Preparing for your appointmentBy Mayo Clinic staff
You're likely to start by seeing your family doctor or an emergency room physician. Or, when you call to set up an appointment, you may be referred to a doctor who specializes in the diagnosis and treatment of heart conditions (cardiologist).
Here's some information to help you prepare for your appointment.
What you can do
- Write down any symptoms you're experiencing, and for how long. Also note if you've had similar symptoms that have come and gone in the past.
- Make a list of your key medical information, including other recent health problems you've had and the names of any prescription and over-the-counter medications and supplements you're taking.
- Find a family member or friend who can come with you to the appointment, if possible. Someone who accompanies you can help remember what the doctor says.
- Write down the questions you want to ask your doctor.
For endocarditis, some basic questions to ask your doctor include:
- What is likely causing my symptoms?
- Are there any other possible causes for these symptoms?
- What kinds of tests do I need? Will I need to be hospitalized for testing?
- What treatment approach do you recommend?
- How soon after I begin treatment can I expect improvement in my symptoms?
- What are the possible side effects of the treatments you're prescribing?
- If the first treatment isn't effective, what will we try next?
- What is the risk of these symptoms recurring?
- Am I at risk of long-term complications from this condition?
- How often will I need follow-up for this condition?
- Will I need to take preventive antibiotics for certain medical or dental procedures?
- Do I need to follow any restrictions?
- Should I see a specialist?
- I have other medical conditions. How can I best manage them too?
- What websites do you recommend?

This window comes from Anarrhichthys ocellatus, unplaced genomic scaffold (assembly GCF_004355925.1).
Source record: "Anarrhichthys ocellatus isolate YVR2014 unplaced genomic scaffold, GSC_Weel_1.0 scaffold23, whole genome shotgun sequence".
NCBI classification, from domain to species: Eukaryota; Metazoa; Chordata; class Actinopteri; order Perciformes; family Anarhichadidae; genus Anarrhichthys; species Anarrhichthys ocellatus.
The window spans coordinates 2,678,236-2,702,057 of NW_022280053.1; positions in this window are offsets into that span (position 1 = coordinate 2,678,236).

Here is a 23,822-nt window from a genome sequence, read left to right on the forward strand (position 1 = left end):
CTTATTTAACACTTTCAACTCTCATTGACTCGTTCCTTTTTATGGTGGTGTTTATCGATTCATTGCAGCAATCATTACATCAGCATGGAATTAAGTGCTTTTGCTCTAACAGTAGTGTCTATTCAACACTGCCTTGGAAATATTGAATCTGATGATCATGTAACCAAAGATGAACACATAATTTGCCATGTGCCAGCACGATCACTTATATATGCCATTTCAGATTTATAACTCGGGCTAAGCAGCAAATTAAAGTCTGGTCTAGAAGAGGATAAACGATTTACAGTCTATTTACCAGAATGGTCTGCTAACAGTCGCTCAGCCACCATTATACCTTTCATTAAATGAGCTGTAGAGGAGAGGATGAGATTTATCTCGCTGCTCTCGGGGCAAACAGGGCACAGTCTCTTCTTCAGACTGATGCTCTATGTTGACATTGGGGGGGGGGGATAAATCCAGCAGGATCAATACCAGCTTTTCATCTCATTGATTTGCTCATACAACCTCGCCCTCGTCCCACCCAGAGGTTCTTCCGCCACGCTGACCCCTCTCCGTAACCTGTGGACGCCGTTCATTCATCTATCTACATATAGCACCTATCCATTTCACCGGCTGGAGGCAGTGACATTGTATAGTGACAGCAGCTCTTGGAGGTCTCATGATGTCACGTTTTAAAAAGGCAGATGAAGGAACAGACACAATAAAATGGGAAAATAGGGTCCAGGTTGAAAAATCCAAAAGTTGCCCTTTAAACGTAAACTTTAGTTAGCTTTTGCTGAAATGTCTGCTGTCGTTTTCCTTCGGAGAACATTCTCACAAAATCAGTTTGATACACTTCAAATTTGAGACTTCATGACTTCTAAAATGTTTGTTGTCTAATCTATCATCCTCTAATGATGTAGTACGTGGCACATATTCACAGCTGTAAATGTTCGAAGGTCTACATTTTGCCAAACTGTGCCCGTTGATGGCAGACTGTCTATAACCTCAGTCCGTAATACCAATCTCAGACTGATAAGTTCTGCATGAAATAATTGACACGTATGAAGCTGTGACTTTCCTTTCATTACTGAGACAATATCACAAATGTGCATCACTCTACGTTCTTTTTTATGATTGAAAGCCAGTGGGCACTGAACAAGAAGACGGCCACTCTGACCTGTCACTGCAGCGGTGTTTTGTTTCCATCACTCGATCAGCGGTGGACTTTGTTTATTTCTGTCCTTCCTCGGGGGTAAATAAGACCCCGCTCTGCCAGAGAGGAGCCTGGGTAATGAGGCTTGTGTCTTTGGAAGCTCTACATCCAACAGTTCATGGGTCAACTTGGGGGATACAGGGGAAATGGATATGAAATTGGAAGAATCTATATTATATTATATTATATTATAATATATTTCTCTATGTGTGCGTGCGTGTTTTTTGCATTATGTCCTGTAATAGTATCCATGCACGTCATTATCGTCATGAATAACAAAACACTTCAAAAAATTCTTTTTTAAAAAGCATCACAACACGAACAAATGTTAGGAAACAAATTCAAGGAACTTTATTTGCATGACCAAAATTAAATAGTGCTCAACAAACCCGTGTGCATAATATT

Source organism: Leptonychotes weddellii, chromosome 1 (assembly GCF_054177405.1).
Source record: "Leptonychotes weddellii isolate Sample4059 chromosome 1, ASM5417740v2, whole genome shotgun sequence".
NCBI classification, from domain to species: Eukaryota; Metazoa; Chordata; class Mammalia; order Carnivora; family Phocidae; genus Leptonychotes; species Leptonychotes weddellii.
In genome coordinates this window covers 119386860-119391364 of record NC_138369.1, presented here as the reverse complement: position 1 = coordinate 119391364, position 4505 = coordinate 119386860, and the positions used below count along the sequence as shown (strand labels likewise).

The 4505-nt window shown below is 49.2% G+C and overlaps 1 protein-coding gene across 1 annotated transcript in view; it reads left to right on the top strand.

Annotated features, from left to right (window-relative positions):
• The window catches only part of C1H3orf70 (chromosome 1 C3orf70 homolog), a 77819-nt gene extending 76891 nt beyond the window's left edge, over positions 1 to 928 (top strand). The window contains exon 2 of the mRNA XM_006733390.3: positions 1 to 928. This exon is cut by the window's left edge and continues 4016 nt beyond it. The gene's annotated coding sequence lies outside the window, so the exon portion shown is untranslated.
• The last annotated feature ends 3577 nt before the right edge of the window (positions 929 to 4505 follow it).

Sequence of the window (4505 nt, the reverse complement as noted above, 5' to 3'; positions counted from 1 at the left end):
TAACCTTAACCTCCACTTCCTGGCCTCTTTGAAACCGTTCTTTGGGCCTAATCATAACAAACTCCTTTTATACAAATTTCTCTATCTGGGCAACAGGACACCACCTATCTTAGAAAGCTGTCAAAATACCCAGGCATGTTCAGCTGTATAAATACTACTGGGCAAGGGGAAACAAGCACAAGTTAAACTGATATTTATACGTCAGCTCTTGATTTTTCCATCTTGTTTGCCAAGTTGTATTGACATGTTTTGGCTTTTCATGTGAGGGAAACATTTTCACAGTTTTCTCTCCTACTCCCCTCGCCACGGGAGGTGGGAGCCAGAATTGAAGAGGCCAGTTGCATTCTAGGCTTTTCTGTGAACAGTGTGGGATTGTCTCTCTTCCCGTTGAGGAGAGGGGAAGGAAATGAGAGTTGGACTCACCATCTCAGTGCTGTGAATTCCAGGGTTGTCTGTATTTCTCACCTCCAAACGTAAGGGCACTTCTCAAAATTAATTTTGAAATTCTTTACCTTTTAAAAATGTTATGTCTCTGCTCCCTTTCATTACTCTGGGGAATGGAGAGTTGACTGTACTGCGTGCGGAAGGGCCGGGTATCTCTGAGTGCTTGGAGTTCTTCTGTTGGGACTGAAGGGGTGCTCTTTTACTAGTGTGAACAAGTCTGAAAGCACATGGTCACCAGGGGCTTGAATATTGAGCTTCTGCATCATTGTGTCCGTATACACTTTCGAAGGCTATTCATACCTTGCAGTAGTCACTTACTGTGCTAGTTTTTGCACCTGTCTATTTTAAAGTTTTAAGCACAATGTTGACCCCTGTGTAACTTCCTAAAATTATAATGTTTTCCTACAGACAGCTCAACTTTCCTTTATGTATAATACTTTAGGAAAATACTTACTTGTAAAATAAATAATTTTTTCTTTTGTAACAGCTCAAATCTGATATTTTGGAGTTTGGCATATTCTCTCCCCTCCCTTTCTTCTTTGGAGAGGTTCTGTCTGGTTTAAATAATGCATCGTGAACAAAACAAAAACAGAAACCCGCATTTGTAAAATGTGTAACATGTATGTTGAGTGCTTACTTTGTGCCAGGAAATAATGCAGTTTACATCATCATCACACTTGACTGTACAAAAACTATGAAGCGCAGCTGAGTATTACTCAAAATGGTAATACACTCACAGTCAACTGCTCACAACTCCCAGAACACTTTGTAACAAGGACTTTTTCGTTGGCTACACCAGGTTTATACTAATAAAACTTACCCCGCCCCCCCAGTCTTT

Don't hesitate to ask any other questions.
What to expect from your doctor
Your doctor is likely to ask you a number of questions, including:
- What are your symptoms?
- Did your symptoms come on gradually or suddenly? When?
- Have you had similar symptoms in the past?
- Are you having difficulty breathing?
- Have you recently had an infection?
- Have you recently had a fever?
- Have you recently had any medical or dental procedures that used needles or catheters?
- Have you ever used intravenous drugs?
- Have you recently lost weight without trying?
- Have you been diagnosed with any other medical conditions, especially heart murmurs?
- Do any of your first-degree relatives — parents, siblings or children — have a history of heart disease?
- Infective endocarditis. American Heart Association. http://www.heart.org/HEARTORG/Conditions/CongenitalHeartDefects/TheImpactofCongenitalHeartDefects/Infective-Endocarditis_UCM_307108_Article.jsp. Accessed June 6, 2011.
- Endocarditis. National Heart, Lung, and Blood Institute. http://www.nhlbi.nih.gov/health/dci/Diseases/endo/endo_all.html. Accessed June 19, 2009.
- Sexton DJ. Diagnostic approach to infective endocarditis. http://www.uptodate.com/home/index.html. Accessed June 2, 2011.
- Sexton DJ. Epidemiology, risk factors and microbiology of infective endocarditis. http://www.uptodate.com/home/index.html. Accessed June 2, 2011.
- Spelman D, et al. Complications and outcome of infective endocarditis. http://www.uptodate.com/home/index.html. Accessed June 2, 2011.
- Sexton DJ. Antimicrobial therapy of native valve endocarditis. http://www.uptodate.com/home/index.html. Accessed June 2, 2011.
- Schick EC. Surgery for native valve endocarditis. http://www.uptodate.com/home/index.html. Accessed June 2, 2011.
- Delahaye F. Is early surgery beneficial in infective endocarditis? A systematic review. Archives of Cardiovascular Disease. 2011:104:35.
- Burton MJ, et al. Infective endocarditis prevention: Update on 2007 guidelines. The American Journal of Medicine. 2007;11:484.